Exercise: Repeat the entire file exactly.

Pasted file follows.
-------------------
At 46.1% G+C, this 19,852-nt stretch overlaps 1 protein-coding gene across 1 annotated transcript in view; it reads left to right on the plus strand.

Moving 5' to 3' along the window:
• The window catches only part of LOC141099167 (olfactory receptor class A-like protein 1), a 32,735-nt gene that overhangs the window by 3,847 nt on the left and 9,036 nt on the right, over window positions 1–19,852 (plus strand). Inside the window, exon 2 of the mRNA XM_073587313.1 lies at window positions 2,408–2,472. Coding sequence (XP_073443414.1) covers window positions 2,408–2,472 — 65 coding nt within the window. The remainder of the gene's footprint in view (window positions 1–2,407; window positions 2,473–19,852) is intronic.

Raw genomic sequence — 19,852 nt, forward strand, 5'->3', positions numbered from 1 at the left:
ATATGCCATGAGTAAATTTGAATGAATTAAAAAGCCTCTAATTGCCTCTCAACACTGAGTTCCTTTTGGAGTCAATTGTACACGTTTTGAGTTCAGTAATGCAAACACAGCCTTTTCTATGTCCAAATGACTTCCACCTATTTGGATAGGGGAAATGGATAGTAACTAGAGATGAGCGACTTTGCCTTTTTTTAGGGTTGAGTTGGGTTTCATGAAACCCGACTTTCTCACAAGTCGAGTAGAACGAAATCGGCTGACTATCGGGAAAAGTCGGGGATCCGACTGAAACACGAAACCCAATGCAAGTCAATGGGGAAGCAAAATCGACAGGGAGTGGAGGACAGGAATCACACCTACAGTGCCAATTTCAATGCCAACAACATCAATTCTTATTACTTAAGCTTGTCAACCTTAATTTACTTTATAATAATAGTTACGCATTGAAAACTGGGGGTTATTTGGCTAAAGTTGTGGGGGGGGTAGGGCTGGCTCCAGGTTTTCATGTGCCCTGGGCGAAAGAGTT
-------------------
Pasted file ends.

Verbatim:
At 46.1% G+C, this 19,852-nt stretch overlaps 1 protein-coding gene across 1 annotated transcript in view; it reads left to right on the plus strand.

Moving 5' to 3' along the window:
• The window catches only part of LOC141099167 (olfactory receptor class A-like protein 1), a 32,735-nt gene that overhangs the window by 3,847 nt on the left and 9,036 nt on the right, over window positions 1–19,852 (plus strand). Inside the window, exon 2 of the mRNA XM_073587313.1 lies at window positions 2,408–2,472. Coding sequence (XP_073443414.1) covers window positions 2,408–2,472 — 65 coding nt within the window. The remainder of the gene's footprint in view (window positions 1–2,407; window positions 2,473–19,852) is intronic.

Raw genomic sequence — 19,852 nt, forward strand, 5'->3', positions numbered from 1 at the left:
ATATGCCATGAGTAAATTTGAATGAATTAAAAAGCCTCTAATTGCCTCTCAACACTGAGTTCCTTTTGGAGTCAATTGTACACGTTTTGAGTTCAGTAATGCAAACACAGCCTTTTCTATGTCCAAATGACTTCCACCTATTTGGATAGGGGAAATGGATAGTAACTAGAGATGAGCGACTTTGCCTTTTTTTAGGGTTGAGTTGGGTTTCATGAAACCCGACTTTCTCACAAGTCGAGTAGAACGAAATCGGCTGACTATCGGGAAAAGTCGGGGATCCGACTGAAACACGAAACCCAATGCAAGTCAATGGGGAAGCAAAATCGACAGGGAGTGGAGGACAGGAATCACACCTACAGTGCCAATTTCAATGCCAACAACATCAATTCTTATTACTTAAGCTTGTCAACCTTAATTTACTTTATAATAATAGTTACGCATTGAAAACTGGGGGTTATTTGGCTAAAGTTGTGGGGGGGGTAGGGCTGGCTCCAGGTTTTCATGTGCCCTGGGCGAAAGAGTT